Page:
God Bleeds Red, White and Blue Matthew Paul Turner Offers a Wry History of America's Very Patriotic Deity

By Frayer-Griggs, Jennifer | Pittsburgh Post-Gazette (Pittsburgh, PA), August 24, 2014 | Go to article overview

God Bleeds Red, White and Blue Matthew Paul Turner Offers a Wry History of America's Very Patriotic Deity


Frayer-Griggs, Jennifer, Pittsburgh Post-Gazette (Pittsburgh, PA)


"OUR GREAT BIG AMERICAN GOD: A SHORT HISTORY OF OUR EVER- GROWING DEITY"

By Matthew Paul Turner.

Jericho Books/Hachette ($20)

Matthew Paul Turner's "Our Great Big American God: A Short History of Our Ever-Growing Deity" attempts to tell the story of how Americans' perceptions of God have changed over the course of American history.

Mr. Turner briefly traces the last 400 years of American history through the perspective of Christianity and its leaders. Many Christians believe that this is a history that has been molded and changed by God, but Mr. Turner attempts to answer a big question: "Has America changed God?"

Using humor, sarcasm and a fast-forward button through time, Mr. Turner traces the story of the United States and argues that American perceptions of God have changed dramatically - from the influence of the Puritans and staunch Calvinism, to the theological and pastoral work of Jonathan Edwards, the deism of the Founding Fathers, to the Great Awakening (parts one and two), the birth of the Evangelical and Pentecostal movements, and finally to the founding of the "Moral Majority" and the ecumenical impact of the work of Billy Graham.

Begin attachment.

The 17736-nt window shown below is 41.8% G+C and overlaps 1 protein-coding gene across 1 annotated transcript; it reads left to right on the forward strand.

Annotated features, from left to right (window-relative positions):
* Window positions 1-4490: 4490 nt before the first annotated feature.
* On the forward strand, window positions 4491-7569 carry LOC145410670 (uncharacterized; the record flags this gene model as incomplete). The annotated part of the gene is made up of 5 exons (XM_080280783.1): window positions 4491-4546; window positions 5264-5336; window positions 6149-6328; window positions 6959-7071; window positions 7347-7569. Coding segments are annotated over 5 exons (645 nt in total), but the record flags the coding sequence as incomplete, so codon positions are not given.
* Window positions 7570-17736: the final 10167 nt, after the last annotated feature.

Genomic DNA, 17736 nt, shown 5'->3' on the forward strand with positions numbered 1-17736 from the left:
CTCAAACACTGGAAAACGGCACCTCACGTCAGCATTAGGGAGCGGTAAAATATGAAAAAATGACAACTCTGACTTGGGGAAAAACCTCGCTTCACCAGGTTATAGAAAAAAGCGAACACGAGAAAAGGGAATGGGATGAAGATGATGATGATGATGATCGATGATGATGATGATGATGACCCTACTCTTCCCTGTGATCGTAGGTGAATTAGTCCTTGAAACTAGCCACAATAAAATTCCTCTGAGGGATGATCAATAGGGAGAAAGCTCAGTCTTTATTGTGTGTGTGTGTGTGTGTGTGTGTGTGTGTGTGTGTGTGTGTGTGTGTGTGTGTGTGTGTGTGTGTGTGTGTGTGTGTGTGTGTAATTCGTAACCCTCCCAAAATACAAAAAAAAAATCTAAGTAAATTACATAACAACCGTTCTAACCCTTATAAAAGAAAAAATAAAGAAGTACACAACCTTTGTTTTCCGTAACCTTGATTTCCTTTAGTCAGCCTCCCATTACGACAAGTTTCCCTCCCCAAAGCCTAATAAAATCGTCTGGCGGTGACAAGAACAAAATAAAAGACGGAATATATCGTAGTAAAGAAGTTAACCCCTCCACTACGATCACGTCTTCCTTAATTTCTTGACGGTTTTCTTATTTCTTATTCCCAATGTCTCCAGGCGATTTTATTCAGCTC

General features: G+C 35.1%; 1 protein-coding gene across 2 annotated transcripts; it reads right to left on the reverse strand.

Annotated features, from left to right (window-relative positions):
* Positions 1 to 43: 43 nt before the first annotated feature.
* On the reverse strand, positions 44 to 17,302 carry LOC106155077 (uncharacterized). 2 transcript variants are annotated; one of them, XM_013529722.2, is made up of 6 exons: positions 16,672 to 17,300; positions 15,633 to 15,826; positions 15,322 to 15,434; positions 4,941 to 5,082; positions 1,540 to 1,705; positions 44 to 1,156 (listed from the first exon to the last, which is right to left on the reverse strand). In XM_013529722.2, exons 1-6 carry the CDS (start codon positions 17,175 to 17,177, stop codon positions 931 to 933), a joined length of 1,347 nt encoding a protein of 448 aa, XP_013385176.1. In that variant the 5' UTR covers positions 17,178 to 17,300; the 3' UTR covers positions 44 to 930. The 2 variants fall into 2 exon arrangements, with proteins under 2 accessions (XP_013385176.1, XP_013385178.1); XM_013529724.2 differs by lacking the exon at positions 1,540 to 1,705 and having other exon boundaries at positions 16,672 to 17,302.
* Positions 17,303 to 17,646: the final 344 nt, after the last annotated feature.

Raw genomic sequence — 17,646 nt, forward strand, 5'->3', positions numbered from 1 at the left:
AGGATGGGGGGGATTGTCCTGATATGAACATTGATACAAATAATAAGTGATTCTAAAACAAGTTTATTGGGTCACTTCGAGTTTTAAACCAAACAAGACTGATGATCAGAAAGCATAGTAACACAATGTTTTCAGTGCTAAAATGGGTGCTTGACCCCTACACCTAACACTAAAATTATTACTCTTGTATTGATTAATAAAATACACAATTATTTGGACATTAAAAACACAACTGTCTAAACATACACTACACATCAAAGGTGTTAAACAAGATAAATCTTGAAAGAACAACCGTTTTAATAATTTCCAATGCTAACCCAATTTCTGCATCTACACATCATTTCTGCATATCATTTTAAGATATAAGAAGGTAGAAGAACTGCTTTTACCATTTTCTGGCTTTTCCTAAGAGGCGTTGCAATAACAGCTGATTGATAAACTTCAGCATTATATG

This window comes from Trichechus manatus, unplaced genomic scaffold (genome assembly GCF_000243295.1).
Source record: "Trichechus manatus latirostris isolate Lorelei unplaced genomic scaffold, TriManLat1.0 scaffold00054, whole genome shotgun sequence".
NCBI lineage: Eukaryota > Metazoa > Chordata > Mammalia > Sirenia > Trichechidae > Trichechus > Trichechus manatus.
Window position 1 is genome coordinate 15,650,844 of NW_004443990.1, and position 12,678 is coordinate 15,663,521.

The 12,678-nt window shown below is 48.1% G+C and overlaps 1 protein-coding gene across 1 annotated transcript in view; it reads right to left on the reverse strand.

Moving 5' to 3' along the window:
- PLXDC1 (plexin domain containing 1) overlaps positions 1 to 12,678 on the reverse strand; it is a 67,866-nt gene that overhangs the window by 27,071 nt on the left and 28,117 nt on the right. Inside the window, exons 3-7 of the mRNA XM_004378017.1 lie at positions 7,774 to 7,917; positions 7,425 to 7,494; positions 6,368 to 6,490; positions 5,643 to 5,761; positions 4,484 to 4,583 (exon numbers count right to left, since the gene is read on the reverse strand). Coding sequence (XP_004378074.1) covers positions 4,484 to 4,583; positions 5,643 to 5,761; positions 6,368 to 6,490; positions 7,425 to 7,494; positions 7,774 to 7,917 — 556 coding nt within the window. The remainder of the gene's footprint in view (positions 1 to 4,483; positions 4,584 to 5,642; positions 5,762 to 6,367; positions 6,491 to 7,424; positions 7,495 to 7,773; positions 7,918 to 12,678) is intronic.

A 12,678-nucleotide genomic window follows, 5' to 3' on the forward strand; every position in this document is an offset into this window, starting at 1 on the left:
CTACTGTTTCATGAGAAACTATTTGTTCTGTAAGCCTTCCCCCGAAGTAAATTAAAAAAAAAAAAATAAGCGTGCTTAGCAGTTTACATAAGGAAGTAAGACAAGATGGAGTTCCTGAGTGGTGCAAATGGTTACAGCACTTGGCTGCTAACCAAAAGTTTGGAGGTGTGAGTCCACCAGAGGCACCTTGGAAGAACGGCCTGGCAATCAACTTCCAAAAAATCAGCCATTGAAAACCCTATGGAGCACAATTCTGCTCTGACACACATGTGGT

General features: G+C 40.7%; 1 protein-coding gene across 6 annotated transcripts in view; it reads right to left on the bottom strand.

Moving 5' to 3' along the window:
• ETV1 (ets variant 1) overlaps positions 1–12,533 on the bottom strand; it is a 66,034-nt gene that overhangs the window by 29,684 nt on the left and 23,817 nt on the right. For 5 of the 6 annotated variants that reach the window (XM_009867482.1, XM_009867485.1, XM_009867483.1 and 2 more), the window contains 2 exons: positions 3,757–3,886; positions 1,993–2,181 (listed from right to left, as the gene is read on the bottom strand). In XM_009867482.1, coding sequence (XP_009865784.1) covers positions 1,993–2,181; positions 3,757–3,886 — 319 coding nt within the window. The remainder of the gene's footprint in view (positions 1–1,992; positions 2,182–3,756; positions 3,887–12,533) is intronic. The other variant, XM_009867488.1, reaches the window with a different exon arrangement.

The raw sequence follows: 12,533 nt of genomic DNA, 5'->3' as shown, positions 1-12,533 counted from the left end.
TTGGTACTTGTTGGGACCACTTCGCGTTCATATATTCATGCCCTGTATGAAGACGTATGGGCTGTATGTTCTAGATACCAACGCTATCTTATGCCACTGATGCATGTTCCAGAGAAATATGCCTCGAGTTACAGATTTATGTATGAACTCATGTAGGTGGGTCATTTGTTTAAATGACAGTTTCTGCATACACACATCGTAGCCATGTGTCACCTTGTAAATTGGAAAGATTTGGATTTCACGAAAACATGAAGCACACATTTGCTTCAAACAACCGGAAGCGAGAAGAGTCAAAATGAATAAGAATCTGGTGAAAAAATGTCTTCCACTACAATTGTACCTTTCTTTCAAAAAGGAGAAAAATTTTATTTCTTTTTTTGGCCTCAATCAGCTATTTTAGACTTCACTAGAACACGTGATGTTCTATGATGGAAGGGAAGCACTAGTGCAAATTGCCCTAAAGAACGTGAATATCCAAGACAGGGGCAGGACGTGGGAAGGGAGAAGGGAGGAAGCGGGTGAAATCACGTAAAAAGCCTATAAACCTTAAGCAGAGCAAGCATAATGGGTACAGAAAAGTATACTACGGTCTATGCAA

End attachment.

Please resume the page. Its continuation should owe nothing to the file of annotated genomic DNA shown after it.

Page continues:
Mr. Turner argues that various leaders and spiritual movements have altered and manipulated these perceptions of God to fit the economic and political needs of the time.

For Mr. Turner, "God" simply means Americans' concept of God. At many points in the book, however, it is unclear to the reader whether or not there is a difference between God as God's self and a concept of God, or if Mr. Turner is just using the two ideas interchangeably to make a point - that for a certain kind of Christian there is no difference between who God really is, and who we perceive God to be.

But Mr. Turner holds those cards close to his chest, never really discussing the difference between perception and reality, never really clarifying whether he is referring to isolated depictions or ontological truths.

I suppose, based on his random shots at religious sects, his sprinkling of sarcasm and his erratic tone, the reader is simply to infer that his use of the term "God" is meant not as a theological concept, but as a personal one, claiming that "[f]or good or bad, we are all molding God to reflect our own personal, American interpretation of Christian faith. …

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